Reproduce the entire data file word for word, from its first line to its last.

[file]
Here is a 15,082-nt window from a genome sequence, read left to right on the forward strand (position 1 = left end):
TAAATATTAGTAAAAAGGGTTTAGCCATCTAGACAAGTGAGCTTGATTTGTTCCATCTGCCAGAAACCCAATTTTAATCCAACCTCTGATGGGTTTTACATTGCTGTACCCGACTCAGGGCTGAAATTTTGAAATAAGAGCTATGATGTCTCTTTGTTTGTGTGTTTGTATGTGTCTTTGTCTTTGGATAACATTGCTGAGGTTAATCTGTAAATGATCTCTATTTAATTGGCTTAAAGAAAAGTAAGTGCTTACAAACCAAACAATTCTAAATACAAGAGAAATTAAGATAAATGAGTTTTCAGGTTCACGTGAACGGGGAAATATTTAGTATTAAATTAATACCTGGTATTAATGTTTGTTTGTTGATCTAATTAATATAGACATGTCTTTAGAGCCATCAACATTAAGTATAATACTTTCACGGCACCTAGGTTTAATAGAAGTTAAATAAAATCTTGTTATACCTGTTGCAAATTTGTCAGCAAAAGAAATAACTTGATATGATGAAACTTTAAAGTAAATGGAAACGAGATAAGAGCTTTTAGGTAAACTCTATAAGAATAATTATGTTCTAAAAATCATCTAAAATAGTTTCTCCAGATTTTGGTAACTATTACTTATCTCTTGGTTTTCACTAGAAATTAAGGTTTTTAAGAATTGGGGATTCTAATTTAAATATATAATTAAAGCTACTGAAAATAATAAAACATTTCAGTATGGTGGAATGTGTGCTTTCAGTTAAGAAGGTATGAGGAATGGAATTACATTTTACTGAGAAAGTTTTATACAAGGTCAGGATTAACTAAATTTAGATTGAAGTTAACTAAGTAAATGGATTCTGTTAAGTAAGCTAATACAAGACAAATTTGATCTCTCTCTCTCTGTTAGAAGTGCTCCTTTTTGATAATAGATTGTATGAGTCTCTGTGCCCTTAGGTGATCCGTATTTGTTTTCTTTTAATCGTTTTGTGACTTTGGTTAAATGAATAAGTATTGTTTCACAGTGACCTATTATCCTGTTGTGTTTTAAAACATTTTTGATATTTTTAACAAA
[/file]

Here is a 15,082-nt window from a genome sequence, read left to right on the forward strand (position 1 = left end):
TAAATATTAGTAAAAAGGGTTTAGCCATCTAGACAAGTGAGCTTGATTTGTTCCATCTGCCAGAAACCCAATTTTAATCCAACCTCTGATGGGTTTTACATTGCTGTACCCGACTCAGGGCTGAAATTTTGAAATAAGAGCTATGATGTCTCTTTGTTTGTGTGTTTGTATGTGTCTTTGTCTTTGGATAACATTGCTGAGGTTAATCTGTAAATGATCTCTATTTAATTGGCTTAAAGAAAAGTAAGTGCTTACAAACCAAACAATTCTAAATACAAGAGAAATTAAGATAAATGAGTTTTCAGGTTCACGTGAACGGGGAAATATTTAGTATTAAATTAATACCTGGTATTAATGTTTGTTTGTTGATCTAATTAATATAGACATGTCTTTAGAGCCATCAACATTAAGTATAATACTTTCACGGCACCTAGGTTTAATAGAAGTTAAATAAAATCTTGTTATACCTGTTGCAAATTTGTCAGCAAAAGAAATAACTTGATATGATGAAACTTTAAAGTAAATGGAAACGAGATAAGAGCTTTTAGGTAAACTCTATAAGAATAATTATGTTCTAAAAATCATCTAAAATAGTTTCTCCAGATTTTGGTAACTATTACTTATCTCTTGGTTTTCACTAGAAATTAAGGTTTTTAAGAATTGGGGATTCTAATTTAAATATATAATTAAAGCTACTGAAAATAATAAAACATTTCAGTATGGTGGAATGTGTGCTTTCAGTTAAGAAGGTATGAGGAATGGAATTACATTTTACTGAGAAAGTTTTATACAAGGTCAGGATTAACTAAATTTAGATTGAAGTTAACTAAGTAAATGGATTCTGTTAAGTAAGCTAATACAAGACAAATTTGATCTCTCTCTCTCTGTTAGAAGTGCTCCTTTTTGATAATAGATTGTATGAGTCTCTGTGCCCTTAGGTGATCCGTATTTGTTTTCTTTTAATCGTTTTGTGACTTTGGTTAAATGAATAAGTATTGTTTCACAGTGACCTATTATCCTGTTGTGTTTTAAAACATTTTTGATATTTTTAACAAA